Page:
Traditional Foods Have Export Potential

28 November, 2011 | Source: The Jakarta Post

The government expects to export some US$6 billion in food and beverages this year, an increase of about 6 percent from 2010’s figure.

To increase the value, the government will focus on promoting traditional culinary specialties because they combine the possibilities of obtaining more revenue and creating both jobs and a sense of national identity, a top trade official says.

Deputy Trade Minister Bayu Krisnamurthi said Sunday that exposing traditional foods to foreign markets would result in thousands of Indonesians being employed within export-oriented traditional culinary industries.

“At the same time, we have a very large captive market, following the success of a growing number of Indonesian restaurants abroad, as well as supermarkets selling Indonesian spices,” he told The Jakarta Post via text message.

Bayu said currently, traditional culinary exports were minimal, especially in comparison to other Asian countries, whose culinary diversity was not as varied as Indonesia’s, such as Japan, Thailand and South Korea, to name a few.

He added that it would be possible to start exporting by displaying traditional cuisine during bilateral and multilateral occasions abroad.

“We have collaborated with the Foreign Ministry as well as several of Indonesia’s embassies abroad,” he said.

The Foreign Ministry’s director general for American and European affairs, Retno L.P. Marsudi, said a focus group discussion was held two weeks ago in Jakarta to find ways to promote traditional foods abroad.

A string of local, well-known chefs, restaurateurs and representatives from trade, industry and tourism and the creative industries attended the discussion.

“Our culinary promotion is not yet well developed. Therefore, we gathered here [in Jakarta] and talked,” Retno said over the phone.

She said that early next year, participants would gather again and draw up a road map with traditional culinary strategies. Among them are food choices, promotion methods and taste standardization.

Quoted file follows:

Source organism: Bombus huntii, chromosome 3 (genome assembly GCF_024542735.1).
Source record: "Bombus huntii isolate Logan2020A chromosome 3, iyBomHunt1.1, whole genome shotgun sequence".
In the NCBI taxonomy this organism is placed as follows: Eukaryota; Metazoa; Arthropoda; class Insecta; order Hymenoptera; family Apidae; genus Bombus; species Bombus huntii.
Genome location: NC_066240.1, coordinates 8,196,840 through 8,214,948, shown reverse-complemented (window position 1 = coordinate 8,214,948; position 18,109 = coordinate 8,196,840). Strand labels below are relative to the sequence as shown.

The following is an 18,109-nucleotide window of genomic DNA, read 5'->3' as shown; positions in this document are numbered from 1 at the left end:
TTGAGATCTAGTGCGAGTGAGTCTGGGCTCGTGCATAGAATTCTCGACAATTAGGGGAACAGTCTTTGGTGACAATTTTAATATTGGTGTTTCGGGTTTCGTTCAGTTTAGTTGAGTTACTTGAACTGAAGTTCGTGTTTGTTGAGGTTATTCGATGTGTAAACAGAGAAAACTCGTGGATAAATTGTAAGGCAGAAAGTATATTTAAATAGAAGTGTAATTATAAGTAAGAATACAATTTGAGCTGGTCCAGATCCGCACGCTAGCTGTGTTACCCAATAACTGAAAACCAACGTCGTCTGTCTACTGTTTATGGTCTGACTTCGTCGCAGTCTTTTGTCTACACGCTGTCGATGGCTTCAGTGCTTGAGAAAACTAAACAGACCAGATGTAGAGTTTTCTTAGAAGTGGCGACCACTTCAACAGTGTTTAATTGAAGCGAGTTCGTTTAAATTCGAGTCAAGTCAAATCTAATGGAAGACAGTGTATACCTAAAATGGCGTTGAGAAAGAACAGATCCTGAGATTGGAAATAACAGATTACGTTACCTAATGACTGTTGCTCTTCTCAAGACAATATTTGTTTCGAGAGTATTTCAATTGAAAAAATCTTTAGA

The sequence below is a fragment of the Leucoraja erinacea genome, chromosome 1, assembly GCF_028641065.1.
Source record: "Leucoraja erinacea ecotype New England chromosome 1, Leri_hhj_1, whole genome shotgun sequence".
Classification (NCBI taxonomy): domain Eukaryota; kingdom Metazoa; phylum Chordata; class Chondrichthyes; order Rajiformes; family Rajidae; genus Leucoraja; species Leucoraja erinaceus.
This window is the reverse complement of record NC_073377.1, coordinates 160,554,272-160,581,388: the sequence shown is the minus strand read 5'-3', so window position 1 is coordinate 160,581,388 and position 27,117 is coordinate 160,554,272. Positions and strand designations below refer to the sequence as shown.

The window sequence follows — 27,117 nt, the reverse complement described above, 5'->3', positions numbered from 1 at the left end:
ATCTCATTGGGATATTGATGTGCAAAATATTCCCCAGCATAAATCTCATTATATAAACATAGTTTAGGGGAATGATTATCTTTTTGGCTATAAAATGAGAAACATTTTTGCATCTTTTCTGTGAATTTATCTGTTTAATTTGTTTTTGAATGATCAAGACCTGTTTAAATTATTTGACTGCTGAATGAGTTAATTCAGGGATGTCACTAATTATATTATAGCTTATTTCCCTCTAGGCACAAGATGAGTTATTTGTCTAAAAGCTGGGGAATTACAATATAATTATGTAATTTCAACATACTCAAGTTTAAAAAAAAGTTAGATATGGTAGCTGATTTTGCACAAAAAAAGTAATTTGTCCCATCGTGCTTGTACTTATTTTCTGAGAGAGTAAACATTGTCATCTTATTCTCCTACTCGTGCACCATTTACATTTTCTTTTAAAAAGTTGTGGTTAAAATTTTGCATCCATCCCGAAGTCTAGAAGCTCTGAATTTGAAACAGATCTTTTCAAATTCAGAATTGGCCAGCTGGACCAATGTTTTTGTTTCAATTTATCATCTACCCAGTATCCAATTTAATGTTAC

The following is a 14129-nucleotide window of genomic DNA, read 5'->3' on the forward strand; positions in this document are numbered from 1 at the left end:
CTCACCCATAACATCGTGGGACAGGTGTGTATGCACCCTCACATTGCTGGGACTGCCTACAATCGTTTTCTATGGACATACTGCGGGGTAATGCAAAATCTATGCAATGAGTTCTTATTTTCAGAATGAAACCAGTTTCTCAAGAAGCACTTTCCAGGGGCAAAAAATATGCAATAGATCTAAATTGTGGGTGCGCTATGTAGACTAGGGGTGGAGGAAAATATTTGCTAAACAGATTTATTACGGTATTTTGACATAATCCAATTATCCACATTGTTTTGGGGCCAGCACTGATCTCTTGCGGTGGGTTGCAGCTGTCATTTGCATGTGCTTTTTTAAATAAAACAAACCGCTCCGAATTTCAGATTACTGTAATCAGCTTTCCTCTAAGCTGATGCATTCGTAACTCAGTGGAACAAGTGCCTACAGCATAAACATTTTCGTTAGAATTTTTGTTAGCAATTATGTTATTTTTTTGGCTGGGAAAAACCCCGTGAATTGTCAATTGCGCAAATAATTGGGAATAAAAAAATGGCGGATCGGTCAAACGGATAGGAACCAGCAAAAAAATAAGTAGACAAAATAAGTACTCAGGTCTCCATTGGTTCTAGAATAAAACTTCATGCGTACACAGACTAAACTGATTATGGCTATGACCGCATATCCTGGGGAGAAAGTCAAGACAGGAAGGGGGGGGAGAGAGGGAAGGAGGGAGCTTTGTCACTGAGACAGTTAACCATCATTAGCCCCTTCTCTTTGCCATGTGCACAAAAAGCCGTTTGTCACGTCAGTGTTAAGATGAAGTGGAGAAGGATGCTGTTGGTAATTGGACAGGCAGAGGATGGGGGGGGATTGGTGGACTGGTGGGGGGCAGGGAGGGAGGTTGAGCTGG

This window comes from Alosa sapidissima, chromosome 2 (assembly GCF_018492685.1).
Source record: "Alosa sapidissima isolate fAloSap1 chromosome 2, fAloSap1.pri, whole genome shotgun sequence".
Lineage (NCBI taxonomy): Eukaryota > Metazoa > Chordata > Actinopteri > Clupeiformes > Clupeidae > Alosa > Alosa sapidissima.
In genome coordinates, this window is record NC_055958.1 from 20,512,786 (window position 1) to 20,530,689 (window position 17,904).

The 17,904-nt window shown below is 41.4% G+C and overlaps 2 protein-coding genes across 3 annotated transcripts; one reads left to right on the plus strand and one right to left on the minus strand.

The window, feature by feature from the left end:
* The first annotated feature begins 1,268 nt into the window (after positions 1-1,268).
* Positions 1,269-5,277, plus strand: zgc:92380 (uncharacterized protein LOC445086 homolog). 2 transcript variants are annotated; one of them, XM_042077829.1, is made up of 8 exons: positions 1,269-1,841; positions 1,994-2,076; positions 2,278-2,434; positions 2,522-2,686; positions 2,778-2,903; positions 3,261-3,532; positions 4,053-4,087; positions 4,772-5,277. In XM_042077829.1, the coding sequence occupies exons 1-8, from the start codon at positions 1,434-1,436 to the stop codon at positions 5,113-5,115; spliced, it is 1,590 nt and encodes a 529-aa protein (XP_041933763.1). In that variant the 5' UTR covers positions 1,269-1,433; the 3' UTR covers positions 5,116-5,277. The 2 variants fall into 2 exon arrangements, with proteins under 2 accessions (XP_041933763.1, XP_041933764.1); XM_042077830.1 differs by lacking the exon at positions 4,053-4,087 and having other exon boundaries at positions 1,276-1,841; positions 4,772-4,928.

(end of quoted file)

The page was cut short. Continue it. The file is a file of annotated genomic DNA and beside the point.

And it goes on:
She said Thai dish tom yam gung had a similar taste across the globe because the Thai government had been involved in standardizing its taste, adding the government would standardize the taste of local foods, such as sate ayam and rendang.

A week ago, Tourism and Creative Economy Minister Mari Elka Pangestu said food would be added to the creative sector, bringing the total number of sub-sectors to 15.

“We chose food because it is closely related to tourism,” she said.

The creative economy contributed 9.25 percent of a total Rp 131.3 trillion (US$14.4 billion) of exports in 2010.

Meanwhile, the amount of imported food and beverages from Malaysia has continued to increase during recent months, inundating the local market, which is already overwhelmed with imported products.

The Indonesian Food and Beverage Association revealed that imports of Malaysian food and beverages accounted for US$48.8 million in the first eight months of this year.

“They made up 24.7 percent of Indonesia’s total food and beverage imports up until October, increasing from 18.5 percent by April,” the association’s secretary-general, Franky Sibarani, said in a written statement.

The association also revealed that imported food from ASEAN countries reached $96.5 million in the same period.

 

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